The bank said net interest income totaled 1.373 billion euros, up 5.2 pct, while net interest margin rose to 2.7 pct this year from 2.5 pct in the nine-month last year.

    Net commission income fell 11 pct to 255.3 million euros, reflecting lower lending and transactions. Operating cost fell 1.8 pct to 853.7 million euros, reflecting a restructuring of spending, while general expenses fell 3.8 pct to 369.9 million euros.

    Operating cost in Greece fell 2.7 pct to 621.9 million euros, while in Southeastern Europe operating cost widened by 1.9 pct to 226.5 million euros. The region contributed 23 pct to the group's pre-tax earnings and by 21 pct to its lending portfolio.

    "Greece makes significant efforts to return to the road of stability and growth," the bank's chairman I. Kostopoulos said, adding that "in this difficult conjucture, we showed our strong business potential supporting our customers and our investments in Southeastern Europe, a region of vital significance for our future development".

    [26] Titan SA reports lower 9-month results

    Titan SA on Tuesday reported a 5.2-pct decline in its net profits after minorities and taxes to 98.3 million euros in the nine-month period from January to October 2010, compared with the same period last year. Consolidated turnover totaled 1.028 billion euros, down 1.7 pct from 2009, while EBITDA rose 0.9 pct to 260.3 million euros.

    The group said a geographical expansion of its activities was a decisive factor for the nine-month results, with activities in eastern Mediterranean and SE Europe counter-balancing losses in Greece and the US market.

    Turnover was down 4.1 pct in the third quarter, while EBITDA rose 2.1 pct and net earnings dropped 32.1 pct reflecting heavier amortizations, financial expenses and foreign currency changes.

    Parent net profits totaled 23.9 million euros, down 41.5 pct from the same period in 2009. The company said its results have been burdened by an extra tax charge worth 7.9 million euros. Turnover totaled 286.6 million euros, down 15.6 pct from last year, while EBITDA fell 25.7 pct to 65.8 million euros.

    [27] Union to decide fate of ongoing garbage strike

    The executive committee of the union representing municipal workers in Greece (POE-OTA) will convene on Tuesday in order to decide whether to continue an ongoing strike.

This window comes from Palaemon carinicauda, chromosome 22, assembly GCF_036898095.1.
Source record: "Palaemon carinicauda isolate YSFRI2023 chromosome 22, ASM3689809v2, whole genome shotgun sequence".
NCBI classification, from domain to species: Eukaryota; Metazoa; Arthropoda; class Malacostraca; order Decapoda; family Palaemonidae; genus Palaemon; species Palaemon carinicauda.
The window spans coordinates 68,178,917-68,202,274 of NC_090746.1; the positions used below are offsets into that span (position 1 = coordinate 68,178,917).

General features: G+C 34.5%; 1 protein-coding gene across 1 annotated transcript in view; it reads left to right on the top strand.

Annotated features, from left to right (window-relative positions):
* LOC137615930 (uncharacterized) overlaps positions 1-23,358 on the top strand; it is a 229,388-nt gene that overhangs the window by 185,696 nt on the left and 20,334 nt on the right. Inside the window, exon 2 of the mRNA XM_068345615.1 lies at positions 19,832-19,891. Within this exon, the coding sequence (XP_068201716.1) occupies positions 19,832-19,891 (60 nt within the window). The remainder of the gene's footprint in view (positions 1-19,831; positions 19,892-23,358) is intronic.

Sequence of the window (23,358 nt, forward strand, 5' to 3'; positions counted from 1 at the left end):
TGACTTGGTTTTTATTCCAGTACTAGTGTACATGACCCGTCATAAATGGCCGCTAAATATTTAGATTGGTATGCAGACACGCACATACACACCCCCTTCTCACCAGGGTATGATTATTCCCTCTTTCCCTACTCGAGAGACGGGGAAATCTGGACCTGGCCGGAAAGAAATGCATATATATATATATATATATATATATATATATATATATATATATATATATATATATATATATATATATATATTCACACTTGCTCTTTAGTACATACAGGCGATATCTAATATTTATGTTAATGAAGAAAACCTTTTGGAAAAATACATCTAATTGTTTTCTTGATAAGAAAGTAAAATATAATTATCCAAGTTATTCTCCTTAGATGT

Garbage pickup has been suspended in most major municipalities due to the strike.

    [28] Seamen's union extends strike

    ?he Panhellenic Seamen's Federation (PNO) on Tuesday decided to continue its ongoing strike for another 48 hours.

    PNO demands the signing of a new collective bargaining agreement for seamen working in ferries and freighters up to 500 DWTs, as well as the safeguarding Greek dockworkers' jobs, amongst others.

    [29] POE-OTA calls off strike following negotiations with deputy Interior minister

    The strike called by the POE-OTA union has been suspended following negotiations held with Deputy Interior Minister George Dolios in a special meeting they had with him at noon on Tuesday.

    The deputy minister promised that as of January 1, 2011 an integrated framework of wages and employment will be determined for employees in municipal enterprises. Moreover, the sector's collective labour agreement will be signed immediately, that was one of the strikers' main demands.

    Consequently, the collection of garbage will begin as of Tuesday evening.

    [30] Stocks continue moving lower

    Stocks ended moderately lower at the Athens Stock Exchange on Tuesday, as a same-day attempt to support the market failed to materialise.

    National Bank's shares suffered losses, while OTE and OPAP offered support to the market. The composite index eased 0.61 pct to end at 1,451.45 points, with turnover an improved 113.701 million euros. OTE (2.62 pct), OPAP (2.48 pct) and Coca-Cola Hellenic Bottling (0.36 pct) were top gainers among blue chip stocks, while MIG (4.84 pct), National Bank (3.39 pct) and Hellenic Petroleum (2.73 pct) were top losers.

    The Big Cap index eased 0.87 pct, the Mid Cap index ended 0.98 pct lower and the Small Cap index eased 0.44 pct. The Technology (2.81 pct) and Telecoms (2.62 pct) sectors scored gains, while Media (4.09 pct) and Financial Services (3.98 pct) suffered the heaviest percentage losses.

    Broadly, decliners led advancers by 104 to 50 with another 47 issues unchanged.

    Forthnet (16.67 pct), Galaxidi (10.0 pct) and Pairis (9.62 pct) were top gainers, while Voyatzoglou (18.11 pct), Altec (16.67 pct) and Vell Group (14.29 pct) were top losers.

    Sector indices ended as follows:

    Insurance: +1.63%

    Industrials: -0.31%

    Commercial: +1.39%

    Construction: -0.60%

    Media: -4.09%

    Oil & Gas: -2.46%

    Personal & Household: -0.61%

    Raw Materials: -0.55%

    Travel & Leisure: +2.15%

    Technology: +2.81%

    Telecoms: +2.62%

    Banks: -2.09%

    Food & Beverages: +0.34%

    Health: -1.47%

    Utilities: -0.51%

    Chemicals: -1.69%

    Financial Services: -3.98%

    The stocks with the highest turnover were National Bank, OTE, Alpha Bank and OPAP.

    Selected shares from the FTSE/ASE-20 index closed in euros as follows:

    Alpha Bank: 4.53

    ATEbank: 0.71

    Public Power Corp (PPC): 11.94

    HBC Coca Cola: 19.47

    Hellenic Petroleum: 5.35

    National Bank of Greece: 6.56

    EFG Eurobank Ergasias: 3.89

    OPAP: 12.40

    OTE: 6.67

    Bank of Piraeus: 3.08

    Titan: 15.50